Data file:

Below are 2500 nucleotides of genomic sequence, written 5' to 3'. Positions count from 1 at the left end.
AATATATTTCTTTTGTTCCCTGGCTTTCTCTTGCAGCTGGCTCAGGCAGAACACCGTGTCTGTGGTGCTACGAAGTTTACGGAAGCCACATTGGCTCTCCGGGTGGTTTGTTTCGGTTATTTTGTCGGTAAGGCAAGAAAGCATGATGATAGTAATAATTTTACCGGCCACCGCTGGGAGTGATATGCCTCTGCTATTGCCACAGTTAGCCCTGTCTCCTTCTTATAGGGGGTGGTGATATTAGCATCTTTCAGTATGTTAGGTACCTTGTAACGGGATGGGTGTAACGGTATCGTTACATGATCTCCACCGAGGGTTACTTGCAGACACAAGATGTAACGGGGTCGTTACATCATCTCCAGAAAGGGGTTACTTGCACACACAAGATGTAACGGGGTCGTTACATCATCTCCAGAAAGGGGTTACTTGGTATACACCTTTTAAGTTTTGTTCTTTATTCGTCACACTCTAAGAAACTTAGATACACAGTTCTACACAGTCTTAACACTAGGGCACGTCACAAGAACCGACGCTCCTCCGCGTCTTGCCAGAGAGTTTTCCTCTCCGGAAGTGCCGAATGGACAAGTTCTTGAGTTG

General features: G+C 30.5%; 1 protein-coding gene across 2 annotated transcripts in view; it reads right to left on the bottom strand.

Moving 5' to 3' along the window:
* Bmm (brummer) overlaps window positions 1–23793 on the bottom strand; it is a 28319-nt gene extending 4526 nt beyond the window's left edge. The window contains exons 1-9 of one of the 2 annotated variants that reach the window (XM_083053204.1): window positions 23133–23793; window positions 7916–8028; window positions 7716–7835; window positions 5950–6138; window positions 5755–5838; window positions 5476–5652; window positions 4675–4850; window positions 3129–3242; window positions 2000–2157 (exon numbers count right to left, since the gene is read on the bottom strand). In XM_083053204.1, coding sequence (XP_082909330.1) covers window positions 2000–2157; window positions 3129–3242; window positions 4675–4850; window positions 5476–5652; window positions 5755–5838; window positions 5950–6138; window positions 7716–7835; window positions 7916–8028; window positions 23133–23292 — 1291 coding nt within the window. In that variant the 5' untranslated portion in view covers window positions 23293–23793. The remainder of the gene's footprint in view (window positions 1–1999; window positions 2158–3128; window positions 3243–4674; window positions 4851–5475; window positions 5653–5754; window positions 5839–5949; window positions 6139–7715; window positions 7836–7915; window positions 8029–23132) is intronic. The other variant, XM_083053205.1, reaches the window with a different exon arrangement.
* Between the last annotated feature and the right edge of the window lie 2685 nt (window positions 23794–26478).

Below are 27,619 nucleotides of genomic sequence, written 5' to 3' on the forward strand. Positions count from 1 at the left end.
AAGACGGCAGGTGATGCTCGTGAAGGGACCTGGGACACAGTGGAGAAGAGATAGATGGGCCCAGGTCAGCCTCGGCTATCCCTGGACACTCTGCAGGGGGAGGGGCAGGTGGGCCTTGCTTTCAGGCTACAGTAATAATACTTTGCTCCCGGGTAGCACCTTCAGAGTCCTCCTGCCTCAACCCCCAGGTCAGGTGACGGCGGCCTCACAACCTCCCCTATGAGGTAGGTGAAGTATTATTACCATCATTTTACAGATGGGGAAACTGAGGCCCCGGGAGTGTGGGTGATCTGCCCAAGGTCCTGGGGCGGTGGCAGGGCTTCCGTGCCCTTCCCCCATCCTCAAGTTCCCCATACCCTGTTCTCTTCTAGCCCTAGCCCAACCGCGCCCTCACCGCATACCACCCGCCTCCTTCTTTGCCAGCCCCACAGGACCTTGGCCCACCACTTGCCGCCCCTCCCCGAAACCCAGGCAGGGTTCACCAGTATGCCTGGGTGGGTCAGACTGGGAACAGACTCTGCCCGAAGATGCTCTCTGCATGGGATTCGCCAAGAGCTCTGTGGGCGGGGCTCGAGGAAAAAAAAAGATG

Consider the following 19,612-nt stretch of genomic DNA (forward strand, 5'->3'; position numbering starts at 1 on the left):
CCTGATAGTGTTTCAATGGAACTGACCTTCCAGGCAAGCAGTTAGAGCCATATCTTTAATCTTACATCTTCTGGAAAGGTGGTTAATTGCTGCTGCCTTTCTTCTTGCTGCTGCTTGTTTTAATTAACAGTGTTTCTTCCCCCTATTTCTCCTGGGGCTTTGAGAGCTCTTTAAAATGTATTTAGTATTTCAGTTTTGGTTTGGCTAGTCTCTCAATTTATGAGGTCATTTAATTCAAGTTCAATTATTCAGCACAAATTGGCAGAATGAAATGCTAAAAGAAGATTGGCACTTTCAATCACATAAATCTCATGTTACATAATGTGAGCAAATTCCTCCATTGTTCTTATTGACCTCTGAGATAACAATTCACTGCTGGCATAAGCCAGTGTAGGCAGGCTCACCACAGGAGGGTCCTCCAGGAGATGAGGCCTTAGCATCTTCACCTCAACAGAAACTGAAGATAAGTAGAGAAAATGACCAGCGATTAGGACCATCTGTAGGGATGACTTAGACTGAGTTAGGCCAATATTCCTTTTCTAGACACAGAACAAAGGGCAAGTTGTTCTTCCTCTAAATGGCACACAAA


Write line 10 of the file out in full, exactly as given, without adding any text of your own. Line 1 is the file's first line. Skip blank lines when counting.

CCTGATAGTGTTTCAATGGAACTGACCTTCCAGGCAAGCAGTTAGAGCCATATCTTTAATCTTACATCTTCTGGAAAGGTGGTTAATTGCTGCTGCCTTTCTTCTTGCTGCTGCTTGTTTTAATTAACAGTGTTTCTTCCCCCTATTTCTCCTGGGGCTTTGAGAGCTCTTTAAAATGTATTTAGTATTTCAGTTTTGGTTTGGCTAGTCTCTCAATTTATGAGGTCATTTAATTCAAGTTCAATTATTCAGCACAAATTGGCAGAATGAAATGCTAAAAGAAGATTGGCACTTTCAATCACATAAATCTCATGTTACATAATGTGAGCAAATTCCTCCATTGTTCTTATTGACCTCTGAGATAACAATTCACTGCTGGCATAAGCCAGTGTAGGCAGGCTCACCACAGGAGGGTCCTCCAGGAGATGAGGCCTTAGCATCTTCACCTCAACAGAAACTGAAGATAAGTAGAGAAAATGACCAGCGATTAGGACCATCTGTAGGGATGACTTAGACTGAGTTAGGCCAATATTCCTTTTCTAGACACAGAACAAAGGGCAAGTTGTTCTTCCTCTAAATGGCACACAAA